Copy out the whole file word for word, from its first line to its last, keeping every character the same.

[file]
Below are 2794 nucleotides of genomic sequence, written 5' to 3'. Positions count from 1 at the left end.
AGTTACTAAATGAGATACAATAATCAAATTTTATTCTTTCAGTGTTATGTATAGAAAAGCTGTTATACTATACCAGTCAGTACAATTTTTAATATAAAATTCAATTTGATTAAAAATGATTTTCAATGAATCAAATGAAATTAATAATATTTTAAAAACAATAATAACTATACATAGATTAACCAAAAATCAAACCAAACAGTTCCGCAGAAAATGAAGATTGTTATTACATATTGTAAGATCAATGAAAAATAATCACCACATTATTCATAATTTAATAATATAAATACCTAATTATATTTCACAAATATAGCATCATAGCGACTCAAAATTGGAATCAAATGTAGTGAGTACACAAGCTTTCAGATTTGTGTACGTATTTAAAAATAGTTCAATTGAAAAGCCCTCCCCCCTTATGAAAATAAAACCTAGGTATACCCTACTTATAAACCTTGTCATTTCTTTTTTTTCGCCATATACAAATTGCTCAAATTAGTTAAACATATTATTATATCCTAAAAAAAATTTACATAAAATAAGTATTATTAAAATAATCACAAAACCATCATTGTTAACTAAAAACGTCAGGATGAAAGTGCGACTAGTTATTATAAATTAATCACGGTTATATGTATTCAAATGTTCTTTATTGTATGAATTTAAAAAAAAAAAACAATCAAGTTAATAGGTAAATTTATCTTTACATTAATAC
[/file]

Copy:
Below are 2794 nucleotides of genomic sequence, written 5' to 3'. Positions count from 1 at the left end.
AGTTACTAAATGAGATACAATAATCAAATTTTATTCTTTCAGTGTTATGTATAGAAAAGCTGTTATACTATACCAGTCAGTACAATTTTTAATATAAAATTCAATTTGATTAAAAATGATTTTCAATGAATCAAATGAAATTAATAATATTTTAAAAACAATAATAACTATACATAGATTAACCAAAAATCAAACCAAACAGTTCCGCAGAAAATGAAGATTGTTATTACATATTGTAAGATCAATGAAAAATAATCACCACATTATTCATAATTTAATAATATAAATACCTAATTATATTTCACAAATATAGCATCATAGCGACTCAAAATTGGAATCAAATGTAGTGAGTACACAAGCTTTCAGATTTGTGTACGTATTTAAAAATAGTTCAATTGAAAAGCCCTCCCCCCTTATGAAAATAAAACCTAGGTATACCCTACTTATAAACCTTGTCATTTCTTTTTTTTCGCCATATACAAATTGCTCAAATTAGTTAAACATATTATTATATCCTAAAAAAAATTTACATAAAATAAGTATTATTAAAATAATCACAAAACCATCATTGTTAACTAAAAACGTCAGGATGAAAGTGCGACTAGTTATTATAAATTAATCACGGTTATATGTATTCAAATGTTCTTTATTGTATGAATTTAAAAAAAAAAAACAATCAAGTTAATAGGTAAATTTATCTTTACATTAATAC